Kingsbury kids heading to global Destination Imagination competition

The group of Kingsbury kids heading to Destination Imagination’s global competition is, from left, Cameron Baird, Shannon M., Levi Warnke, Cara Prusakiewicz, Vada Peyerk, Landon Benson and Andrew Ratliff. Photo provided.

A group of seven fifth-graders from Kingsbury Country Day school will pack their bags and head to the global Destination Imagination (DI) competition next month. DI brings schools from all over the world together to compete in STEM-related, science, technology, engineering and math, challenges.

Kingsbury has had a DI team for just two years, and the kids are elated to compete in Kansas City, Missouri in late May. To prepare for this moment, they’ve been meeting at least once a week with their team manager Holly Warnke since October.

“They’ve been working so hard and they’ve accomplished so much since going to regionals,” Kingsbury DI Coordinator and teacher Cassandra Koontz said.

Kingsbury sent three teams to the state competition two weeks ago, but this team is the first and only to go to globals. Out of the seven challenges teams can compete in at DI competitions, this group specializes in fine arts. The challenge is called Game On.

“What they had to do was choose any kind of game that had already been invented and they kind of had to revamp it,” Koontz said. “They had to look up all of the history of it, come up with a skit, change the game a little bit, put a spin on it.”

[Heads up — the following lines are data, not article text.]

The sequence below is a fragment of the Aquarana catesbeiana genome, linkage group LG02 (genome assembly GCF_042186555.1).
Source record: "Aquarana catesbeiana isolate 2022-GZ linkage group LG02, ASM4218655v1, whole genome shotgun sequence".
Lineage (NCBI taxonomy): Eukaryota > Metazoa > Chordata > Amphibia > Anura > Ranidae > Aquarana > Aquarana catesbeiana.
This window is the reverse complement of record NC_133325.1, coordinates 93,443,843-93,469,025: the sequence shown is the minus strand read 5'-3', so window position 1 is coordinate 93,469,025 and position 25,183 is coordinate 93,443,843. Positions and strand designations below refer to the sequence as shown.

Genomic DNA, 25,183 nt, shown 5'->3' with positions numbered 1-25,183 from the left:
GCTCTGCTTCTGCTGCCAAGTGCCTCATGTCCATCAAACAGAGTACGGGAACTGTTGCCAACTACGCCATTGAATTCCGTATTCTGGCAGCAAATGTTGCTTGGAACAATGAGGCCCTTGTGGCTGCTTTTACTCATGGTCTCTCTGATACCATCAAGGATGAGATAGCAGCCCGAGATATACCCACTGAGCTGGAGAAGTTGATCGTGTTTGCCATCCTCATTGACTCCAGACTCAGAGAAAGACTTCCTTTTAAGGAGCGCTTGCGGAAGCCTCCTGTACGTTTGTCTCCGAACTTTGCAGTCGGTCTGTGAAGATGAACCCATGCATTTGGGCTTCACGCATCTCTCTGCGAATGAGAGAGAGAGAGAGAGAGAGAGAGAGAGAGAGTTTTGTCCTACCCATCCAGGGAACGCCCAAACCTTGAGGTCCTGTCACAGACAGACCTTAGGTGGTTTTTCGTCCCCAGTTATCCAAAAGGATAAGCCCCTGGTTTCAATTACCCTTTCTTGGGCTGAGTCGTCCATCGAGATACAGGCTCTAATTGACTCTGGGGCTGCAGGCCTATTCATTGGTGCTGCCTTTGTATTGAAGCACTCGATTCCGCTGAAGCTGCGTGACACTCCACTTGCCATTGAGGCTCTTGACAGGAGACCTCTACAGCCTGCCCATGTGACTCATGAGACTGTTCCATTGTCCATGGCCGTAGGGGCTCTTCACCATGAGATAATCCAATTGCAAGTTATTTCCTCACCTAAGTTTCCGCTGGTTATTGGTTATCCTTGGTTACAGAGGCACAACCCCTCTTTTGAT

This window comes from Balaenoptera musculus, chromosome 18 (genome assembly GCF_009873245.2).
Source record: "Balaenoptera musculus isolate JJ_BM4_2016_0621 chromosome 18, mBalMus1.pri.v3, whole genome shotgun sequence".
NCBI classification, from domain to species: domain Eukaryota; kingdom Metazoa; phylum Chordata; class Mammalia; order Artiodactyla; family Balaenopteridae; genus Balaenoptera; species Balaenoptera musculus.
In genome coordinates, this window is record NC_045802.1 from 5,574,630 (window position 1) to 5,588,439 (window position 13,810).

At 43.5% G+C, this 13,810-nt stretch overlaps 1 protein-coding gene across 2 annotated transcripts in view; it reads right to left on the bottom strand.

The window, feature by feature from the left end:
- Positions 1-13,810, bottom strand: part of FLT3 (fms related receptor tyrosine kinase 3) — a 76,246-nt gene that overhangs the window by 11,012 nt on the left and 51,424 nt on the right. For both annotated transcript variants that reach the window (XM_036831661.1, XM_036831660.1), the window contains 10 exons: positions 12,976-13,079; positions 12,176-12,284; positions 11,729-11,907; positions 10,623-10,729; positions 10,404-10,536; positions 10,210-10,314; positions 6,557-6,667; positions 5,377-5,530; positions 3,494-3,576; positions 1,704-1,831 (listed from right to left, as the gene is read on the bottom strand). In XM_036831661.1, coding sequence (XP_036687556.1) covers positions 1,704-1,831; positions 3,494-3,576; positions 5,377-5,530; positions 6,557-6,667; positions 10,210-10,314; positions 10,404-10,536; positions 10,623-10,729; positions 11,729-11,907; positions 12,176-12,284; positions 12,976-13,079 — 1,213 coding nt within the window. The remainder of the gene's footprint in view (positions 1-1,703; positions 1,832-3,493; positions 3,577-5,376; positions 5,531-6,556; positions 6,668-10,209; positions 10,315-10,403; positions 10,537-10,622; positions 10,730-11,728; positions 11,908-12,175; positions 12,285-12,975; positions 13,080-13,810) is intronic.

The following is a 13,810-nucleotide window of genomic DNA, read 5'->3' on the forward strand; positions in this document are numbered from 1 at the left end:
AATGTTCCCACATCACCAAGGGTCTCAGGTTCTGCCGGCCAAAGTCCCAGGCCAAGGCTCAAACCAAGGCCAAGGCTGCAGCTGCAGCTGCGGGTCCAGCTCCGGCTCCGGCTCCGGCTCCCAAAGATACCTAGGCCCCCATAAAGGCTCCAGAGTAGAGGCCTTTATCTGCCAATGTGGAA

At states, Kingsbury’s twist during Game On is what made it stand out.

“The cool thing about their container was they built it life-size,” Koontz said. “It could still fit through a door, but it was small enough to fit four of the team members in there. So, four of the team members were actually part of the game, they were game pieces. So, when they opened the box in front of the group of people, they had no idea that there were actually kids in the box.”

Warnke said the kids were more than excited when they found out they had made it to the global level. “They lost it,” she said. “They were so excited. There were hugs, a couple of them cried happy cries.”

The school has embraced the program since starting it two years ago. Since Kingsbury is an environmentally-focused school, administration wanted to offer something for the ever-growing STEM fields.

“We just kind of wanted to branch out and pull the STEM program into the school,” Koontz said. “We don’t really have a lot of that, we’re a big outdoors school and we do a lot with that. However, we wanted to bring STEM in.”

Aside from the STEM-based learning, Warnke said the program has given the students a lot of people skills.

“It’s a big celebration of creativity and teamwork,” she said of DI.

Teamwork is a big part of a team’s score at DI competition, and Warnke said it has been rewarding to see the kids improve in that area throughout the year.

“They definitely struggled with teamwork, that was a big issue at the beginning,” she said. “They started this in October, and since then they have gotten better and better and better.”

After their hard work, the students are doing a number of fund-raisers for globals, one of which is a GoFundMe.

“We’re doing pretty much every fundraiser we can think of because it is crazy expensive just to register for global,” Warnke said.

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